However, the fine-tuning argument does NOT include the claim that the Universe is perfectly hospitable to human life or any other life for that matter, if by hospitable we mean that conditions are comfortable for humans or other life forms. Rather, the claim is that the Universe is set up to permit the emergence of life at all. The claim is that, of all the possible ways a world could be, in terms of its fundamental constants and physical laws, the number of life-permitting ways is vanishingly small. As Paul Davies has noted, "'anthropic' reasoning fails to distinguish between minimally biophilic universes, in which life is permitted, but only marginally possible, and optimally biophilic universes, in which life flourishes because biogenesis occurs frequently ..." Never mind whether the Universe is hospitable to human life; that it allowed human life to evolve at all is what is so surprising and in need of explanation, given that the vast majority of combinations of constants and physical laws do not allow any life to evolve. To take just two examples: 1) if the gravitational constant were just a little larger than it currently is, any stars that managed to form would burn out quickly and form black holes, preventing the formation of stable solar systems in which life forms could evolve; 2) if the strong nuclear force were just 2% stronger than it currently is, all of the initial hydrogen formed after the Big Bang would have fused into diprotons, thus short-circuiting the formation of heavier elements required to create planets on which life could evolve.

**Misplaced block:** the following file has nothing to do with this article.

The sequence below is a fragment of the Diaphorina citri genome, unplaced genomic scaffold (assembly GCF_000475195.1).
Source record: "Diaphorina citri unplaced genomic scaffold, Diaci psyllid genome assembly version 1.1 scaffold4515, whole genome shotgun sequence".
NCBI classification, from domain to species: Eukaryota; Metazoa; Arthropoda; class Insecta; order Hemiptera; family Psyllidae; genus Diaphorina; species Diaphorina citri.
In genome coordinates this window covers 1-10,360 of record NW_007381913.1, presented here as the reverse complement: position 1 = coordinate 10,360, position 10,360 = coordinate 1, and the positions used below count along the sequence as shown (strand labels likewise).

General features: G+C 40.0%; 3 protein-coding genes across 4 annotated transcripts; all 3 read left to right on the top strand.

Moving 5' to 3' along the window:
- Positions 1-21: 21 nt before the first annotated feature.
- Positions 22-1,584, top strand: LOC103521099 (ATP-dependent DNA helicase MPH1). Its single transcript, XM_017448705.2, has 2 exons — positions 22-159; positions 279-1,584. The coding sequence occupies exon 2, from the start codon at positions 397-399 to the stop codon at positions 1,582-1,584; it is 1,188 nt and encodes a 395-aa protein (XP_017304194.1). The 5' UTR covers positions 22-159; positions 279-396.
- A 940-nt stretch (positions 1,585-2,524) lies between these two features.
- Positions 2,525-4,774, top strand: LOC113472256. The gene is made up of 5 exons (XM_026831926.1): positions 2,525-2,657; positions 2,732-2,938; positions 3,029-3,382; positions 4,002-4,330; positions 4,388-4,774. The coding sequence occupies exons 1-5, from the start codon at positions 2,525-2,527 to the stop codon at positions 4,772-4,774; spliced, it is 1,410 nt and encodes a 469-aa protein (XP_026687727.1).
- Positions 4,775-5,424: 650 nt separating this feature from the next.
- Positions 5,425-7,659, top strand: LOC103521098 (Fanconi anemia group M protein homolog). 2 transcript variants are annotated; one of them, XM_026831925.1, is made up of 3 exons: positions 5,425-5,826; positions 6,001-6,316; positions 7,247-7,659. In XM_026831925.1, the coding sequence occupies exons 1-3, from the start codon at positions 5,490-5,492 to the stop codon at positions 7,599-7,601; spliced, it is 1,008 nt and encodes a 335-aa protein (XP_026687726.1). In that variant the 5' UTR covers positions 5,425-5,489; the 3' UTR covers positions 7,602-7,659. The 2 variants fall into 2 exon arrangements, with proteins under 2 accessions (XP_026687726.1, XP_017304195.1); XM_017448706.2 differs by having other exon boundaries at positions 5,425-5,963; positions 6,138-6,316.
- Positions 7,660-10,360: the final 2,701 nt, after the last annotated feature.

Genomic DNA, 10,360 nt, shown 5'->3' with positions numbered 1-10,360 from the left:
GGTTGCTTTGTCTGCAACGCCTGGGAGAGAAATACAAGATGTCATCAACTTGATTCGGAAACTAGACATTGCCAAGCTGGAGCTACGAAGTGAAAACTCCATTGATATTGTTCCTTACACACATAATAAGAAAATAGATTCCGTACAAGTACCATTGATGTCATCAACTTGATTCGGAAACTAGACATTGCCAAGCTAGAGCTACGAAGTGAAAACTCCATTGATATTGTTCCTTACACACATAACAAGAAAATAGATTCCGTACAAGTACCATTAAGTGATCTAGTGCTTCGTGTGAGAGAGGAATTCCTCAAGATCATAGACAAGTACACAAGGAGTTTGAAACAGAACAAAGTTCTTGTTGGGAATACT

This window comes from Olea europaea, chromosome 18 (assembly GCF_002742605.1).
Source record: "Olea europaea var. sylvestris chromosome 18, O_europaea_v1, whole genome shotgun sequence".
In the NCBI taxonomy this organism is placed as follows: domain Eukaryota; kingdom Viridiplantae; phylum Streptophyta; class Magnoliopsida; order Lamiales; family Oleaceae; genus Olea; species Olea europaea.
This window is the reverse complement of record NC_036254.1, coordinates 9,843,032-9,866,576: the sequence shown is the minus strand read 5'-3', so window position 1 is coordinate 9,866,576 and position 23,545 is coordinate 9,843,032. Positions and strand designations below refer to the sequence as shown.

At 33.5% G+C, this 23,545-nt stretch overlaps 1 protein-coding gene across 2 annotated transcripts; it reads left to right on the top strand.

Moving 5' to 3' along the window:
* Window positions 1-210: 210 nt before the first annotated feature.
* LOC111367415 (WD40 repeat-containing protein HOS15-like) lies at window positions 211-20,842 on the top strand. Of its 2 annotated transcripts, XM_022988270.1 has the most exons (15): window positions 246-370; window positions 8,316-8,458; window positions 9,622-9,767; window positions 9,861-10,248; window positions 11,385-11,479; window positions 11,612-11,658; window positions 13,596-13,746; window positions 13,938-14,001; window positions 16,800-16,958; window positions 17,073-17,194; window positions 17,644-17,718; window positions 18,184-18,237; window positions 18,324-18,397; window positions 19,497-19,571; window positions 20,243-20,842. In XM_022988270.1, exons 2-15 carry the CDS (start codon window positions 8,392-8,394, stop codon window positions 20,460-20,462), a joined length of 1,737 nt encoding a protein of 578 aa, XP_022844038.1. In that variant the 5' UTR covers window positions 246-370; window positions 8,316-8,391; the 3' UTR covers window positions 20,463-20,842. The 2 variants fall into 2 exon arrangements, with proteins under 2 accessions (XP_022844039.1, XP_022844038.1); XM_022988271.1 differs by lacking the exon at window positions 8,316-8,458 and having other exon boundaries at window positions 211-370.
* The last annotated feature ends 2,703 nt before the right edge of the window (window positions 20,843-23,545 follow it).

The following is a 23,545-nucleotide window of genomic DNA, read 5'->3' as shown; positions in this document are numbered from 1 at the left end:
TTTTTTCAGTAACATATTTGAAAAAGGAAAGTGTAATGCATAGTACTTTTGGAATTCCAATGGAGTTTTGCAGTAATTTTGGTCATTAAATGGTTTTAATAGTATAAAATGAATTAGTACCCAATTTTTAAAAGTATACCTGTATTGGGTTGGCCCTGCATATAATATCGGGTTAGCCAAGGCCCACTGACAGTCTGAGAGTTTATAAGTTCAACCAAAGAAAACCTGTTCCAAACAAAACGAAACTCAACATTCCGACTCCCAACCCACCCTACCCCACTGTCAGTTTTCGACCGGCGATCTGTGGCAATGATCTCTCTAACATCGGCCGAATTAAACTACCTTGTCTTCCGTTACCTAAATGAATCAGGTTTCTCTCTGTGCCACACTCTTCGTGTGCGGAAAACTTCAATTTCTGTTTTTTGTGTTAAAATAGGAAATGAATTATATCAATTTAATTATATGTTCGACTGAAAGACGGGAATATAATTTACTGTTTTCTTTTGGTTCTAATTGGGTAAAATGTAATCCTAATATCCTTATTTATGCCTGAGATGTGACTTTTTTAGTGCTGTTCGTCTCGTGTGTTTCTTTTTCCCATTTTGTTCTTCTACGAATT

Thus, Christina's stock recital of the vastness and coldness of the Universe is beside the point, as is her complaint that the conditions which enabled the emergence of life on Earth are only temporary in the grand scheme of things. It is no objection to the fine-tuning argument that the Universe is inhospitable to life.

(NB: This lack of hospitality can be exaggerated, however, and there are plenty of atheist physicists who affirm that the Universe is not just minimally biophilic. For example, Leonard Susskind says that "Our own universe is an extraordinary place that appears to be fantastically well designed for our own existence.")

The fact that the fine-tuning argument only rests on the claim that the Universe is minimally biophilic also rebuts Christina's invocation of Douglas Adams' puddle analogy: